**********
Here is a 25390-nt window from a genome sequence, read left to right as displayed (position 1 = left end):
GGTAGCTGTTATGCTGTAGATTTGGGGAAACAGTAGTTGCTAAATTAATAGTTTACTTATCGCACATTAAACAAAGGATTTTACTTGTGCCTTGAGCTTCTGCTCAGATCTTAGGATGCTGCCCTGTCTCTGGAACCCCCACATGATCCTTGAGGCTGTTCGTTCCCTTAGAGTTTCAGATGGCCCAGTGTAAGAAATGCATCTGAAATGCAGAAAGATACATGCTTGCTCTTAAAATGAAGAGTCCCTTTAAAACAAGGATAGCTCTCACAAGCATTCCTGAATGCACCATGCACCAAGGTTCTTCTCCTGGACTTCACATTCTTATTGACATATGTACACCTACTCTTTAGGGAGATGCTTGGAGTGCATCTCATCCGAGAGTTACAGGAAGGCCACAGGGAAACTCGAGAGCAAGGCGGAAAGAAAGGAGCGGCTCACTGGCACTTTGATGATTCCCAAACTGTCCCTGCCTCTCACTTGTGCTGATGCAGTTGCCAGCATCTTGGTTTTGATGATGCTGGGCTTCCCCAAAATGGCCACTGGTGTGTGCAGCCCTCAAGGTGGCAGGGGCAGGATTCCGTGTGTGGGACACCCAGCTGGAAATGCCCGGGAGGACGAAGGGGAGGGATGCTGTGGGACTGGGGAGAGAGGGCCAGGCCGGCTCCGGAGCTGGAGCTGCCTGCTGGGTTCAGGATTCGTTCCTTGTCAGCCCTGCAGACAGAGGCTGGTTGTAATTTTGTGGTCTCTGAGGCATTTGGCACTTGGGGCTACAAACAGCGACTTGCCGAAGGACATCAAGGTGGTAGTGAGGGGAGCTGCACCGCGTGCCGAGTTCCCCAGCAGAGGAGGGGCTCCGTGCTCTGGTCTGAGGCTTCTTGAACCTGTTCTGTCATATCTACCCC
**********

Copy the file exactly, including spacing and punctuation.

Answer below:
Here is a 25390-nt window from a genome sequence, read left to right as displayed (position 1 = left end):
GGTAGCTGTTATGCTGTAGATTTGGGGAAACAGTAGTTGCTAAATTAATAGTTTACTTATCGCACATTAAACAAAGGATTTTACTTGTGCCTTGAGCTTCTGCTCAGATCTTAGGATGCTGCCCTGTCTCTGGAACCCCCACATGATCCTTGAGGCTGTTCGTTCCCTTAGAGTTTCAGATGGCCCAGTGTAAGAAATGCATCTGAAATGCAGAAAGATACATGCTTGCTCTTAAAATGAAGAGTCCCTTTAAAACAAGGATAGCTCTCACAAGCATTCCTGAATGCACCATGCACCAAGGTTCTTCTCCTGGACTTCACATTCTTATTGACATATGTACACCTACTCTTTAGGGAGATGCTTGGAGTGCATCTCATCCGAGAGTTACAGGAAGGCCACAGGGAAACTCGAGAGCAAGGCGGAAAGAAAGGAGCGGCTCACTGGCACTTTGATGATTCCCAAACTGTCCCTGCCTCTCACTTGTGCTGATGCAGTTGCCAGCATCTTGGTTTTGATGATGCTGGGCTTCCCCAAAATGGCCACTGGTGTGTGCAGCCCTCAAGGTGGCAGGGGCAGGATTCCGTGTGTGGGACACCCAGCTGGAAATGCCCGGGAGGACGAAGGGGAGGGATGCTGTGGGACTGGGGAGAGAGGGCCAGGCCGGCTCCGGAGCTGGAGCTGCCTGCTGGGTTCAGGATTCGTTCCTTGTCAGCCCTGCAGACAGAGGCTGGTTGTAATTTTGTGGTCTCTGAGGCATTTGGCACTTGGGGCTACAAACAGCGACTTGCCGAAGGACATCAAGGTGGTAGTGAGGGGAGCTGCACCGCGTGCCGAGTTCCCCAGCAGAGGAGGGGCTCCGTGCTCTGGTCTGAGGCTTCTTGAACCTGTTCTGTCATATCTACCCC